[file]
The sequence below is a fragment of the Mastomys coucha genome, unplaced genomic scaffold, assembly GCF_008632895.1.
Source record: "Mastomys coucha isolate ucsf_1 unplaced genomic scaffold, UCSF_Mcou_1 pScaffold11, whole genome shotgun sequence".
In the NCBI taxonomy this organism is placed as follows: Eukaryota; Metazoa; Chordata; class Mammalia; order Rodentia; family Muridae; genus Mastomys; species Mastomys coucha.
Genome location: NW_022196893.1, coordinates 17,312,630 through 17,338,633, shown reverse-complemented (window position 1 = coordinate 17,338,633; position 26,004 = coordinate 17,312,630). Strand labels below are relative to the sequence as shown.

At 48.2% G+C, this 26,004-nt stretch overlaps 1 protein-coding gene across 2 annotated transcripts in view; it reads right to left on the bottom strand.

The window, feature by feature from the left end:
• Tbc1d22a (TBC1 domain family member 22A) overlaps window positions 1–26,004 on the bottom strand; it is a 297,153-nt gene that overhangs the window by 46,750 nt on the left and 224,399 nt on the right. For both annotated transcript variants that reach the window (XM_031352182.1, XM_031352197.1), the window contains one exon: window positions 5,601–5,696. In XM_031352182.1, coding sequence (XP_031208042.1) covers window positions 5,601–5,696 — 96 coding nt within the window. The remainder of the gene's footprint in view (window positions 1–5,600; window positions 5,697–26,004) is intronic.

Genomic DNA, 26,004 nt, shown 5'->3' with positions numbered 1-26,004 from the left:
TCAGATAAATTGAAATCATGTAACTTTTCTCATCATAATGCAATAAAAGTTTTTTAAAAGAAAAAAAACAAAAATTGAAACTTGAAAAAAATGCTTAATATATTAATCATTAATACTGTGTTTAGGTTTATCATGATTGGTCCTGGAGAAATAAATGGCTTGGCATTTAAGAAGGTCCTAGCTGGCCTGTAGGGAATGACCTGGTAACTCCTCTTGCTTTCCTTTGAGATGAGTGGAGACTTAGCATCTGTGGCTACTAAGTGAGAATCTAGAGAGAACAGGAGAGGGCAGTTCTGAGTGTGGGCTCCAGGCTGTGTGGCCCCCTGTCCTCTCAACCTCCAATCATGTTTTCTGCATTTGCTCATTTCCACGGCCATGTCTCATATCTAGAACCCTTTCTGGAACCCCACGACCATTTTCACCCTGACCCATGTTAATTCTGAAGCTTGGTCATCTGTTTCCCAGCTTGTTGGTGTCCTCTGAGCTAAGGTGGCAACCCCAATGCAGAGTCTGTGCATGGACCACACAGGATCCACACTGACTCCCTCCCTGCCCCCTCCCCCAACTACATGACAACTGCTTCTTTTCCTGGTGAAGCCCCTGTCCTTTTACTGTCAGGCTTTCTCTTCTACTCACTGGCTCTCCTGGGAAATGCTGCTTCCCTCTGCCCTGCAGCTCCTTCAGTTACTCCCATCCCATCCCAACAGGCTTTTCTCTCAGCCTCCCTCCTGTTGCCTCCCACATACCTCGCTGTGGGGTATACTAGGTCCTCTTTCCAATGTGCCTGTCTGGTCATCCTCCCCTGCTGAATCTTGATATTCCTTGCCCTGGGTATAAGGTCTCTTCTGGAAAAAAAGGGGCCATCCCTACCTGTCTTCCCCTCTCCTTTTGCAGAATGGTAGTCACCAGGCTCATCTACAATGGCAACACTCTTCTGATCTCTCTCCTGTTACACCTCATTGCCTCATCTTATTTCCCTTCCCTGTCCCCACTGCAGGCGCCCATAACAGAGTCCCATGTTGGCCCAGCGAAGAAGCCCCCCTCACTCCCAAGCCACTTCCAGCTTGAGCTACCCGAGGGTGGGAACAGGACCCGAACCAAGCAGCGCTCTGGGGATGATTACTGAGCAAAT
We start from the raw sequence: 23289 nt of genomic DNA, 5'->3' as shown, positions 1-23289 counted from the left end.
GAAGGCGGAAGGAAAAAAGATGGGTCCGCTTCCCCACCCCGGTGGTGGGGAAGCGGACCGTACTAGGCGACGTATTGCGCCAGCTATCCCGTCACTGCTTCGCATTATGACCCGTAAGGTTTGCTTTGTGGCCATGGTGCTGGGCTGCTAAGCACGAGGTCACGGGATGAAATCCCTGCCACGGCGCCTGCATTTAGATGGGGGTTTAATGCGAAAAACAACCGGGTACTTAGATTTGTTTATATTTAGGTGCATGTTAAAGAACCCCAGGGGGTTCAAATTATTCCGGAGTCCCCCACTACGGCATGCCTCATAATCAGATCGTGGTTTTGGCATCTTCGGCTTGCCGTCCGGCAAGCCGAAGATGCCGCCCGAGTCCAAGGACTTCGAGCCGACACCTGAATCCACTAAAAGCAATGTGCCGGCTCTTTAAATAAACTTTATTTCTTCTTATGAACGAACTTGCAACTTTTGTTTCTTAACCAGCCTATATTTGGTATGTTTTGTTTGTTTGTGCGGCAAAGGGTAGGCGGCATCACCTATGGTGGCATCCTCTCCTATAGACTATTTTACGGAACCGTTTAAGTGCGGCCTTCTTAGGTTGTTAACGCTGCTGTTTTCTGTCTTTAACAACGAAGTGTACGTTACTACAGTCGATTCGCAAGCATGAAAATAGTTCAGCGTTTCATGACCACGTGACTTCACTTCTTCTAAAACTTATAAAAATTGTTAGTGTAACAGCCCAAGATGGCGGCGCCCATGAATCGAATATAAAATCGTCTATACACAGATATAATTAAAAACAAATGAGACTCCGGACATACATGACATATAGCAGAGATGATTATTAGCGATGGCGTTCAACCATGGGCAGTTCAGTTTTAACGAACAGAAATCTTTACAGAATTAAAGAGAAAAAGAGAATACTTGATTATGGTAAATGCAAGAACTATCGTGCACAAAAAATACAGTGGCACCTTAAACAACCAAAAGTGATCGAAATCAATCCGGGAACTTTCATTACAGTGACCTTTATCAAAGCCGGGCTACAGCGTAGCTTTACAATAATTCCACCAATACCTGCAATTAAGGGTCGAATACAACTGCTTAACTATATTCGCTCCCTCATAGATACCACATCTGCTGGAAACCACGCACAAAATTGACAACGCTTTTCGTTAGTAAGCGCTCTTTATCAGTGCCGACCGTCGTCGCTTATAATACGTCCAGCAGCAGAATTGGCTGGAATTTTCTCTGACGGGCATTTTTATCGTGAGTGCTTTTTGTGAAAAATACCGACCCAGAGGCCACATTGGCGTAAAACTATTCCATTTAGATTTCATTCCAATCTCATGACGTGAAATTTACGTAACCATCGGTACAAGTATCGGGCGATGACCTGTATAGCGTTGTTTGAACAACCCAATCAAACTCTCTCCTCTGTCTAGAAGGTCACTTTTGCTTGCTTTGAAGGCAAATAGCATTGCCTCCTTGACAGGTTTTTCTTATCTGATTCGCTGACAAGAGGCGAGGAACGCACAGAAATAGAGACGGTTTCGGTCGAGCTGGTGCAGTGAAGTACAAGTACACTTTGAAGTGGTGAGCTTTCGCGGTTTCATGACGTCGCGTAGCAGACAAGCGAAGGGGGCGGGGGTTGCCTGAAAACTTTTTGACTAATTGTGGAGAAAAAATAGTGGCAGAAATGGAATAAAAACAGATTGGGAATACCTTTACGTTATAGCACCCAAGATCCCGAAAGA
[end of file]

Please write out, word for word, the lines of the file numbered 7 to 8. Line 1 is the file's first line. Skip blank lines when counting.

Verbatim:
• Tbc1d22a (TBC1 domain family member 22A) overlaps window positions 1–26,004 on the bottom strand; it is a 297,153-nt gene that overhangs the window by 46,750 nt on the left and 224,399 nt on the right. For both annotated transcript variants that reach the window (XM_031352182.1, XM_031352197.1), the window contains one exon: window positions 5,601–5,696. In XM_031352182.1, coding sequence (XP_031208042.1) covers window positions 5,601–5,696 — 96 coding nt within the window. The remainder of the gene's footprint in view (window positions 1–5,600; window positions 5,697–26,004) is intronic.

Genomic DNA, 26,004 nt, shown 5'->3' with positions numbered 1-26,004 from the left: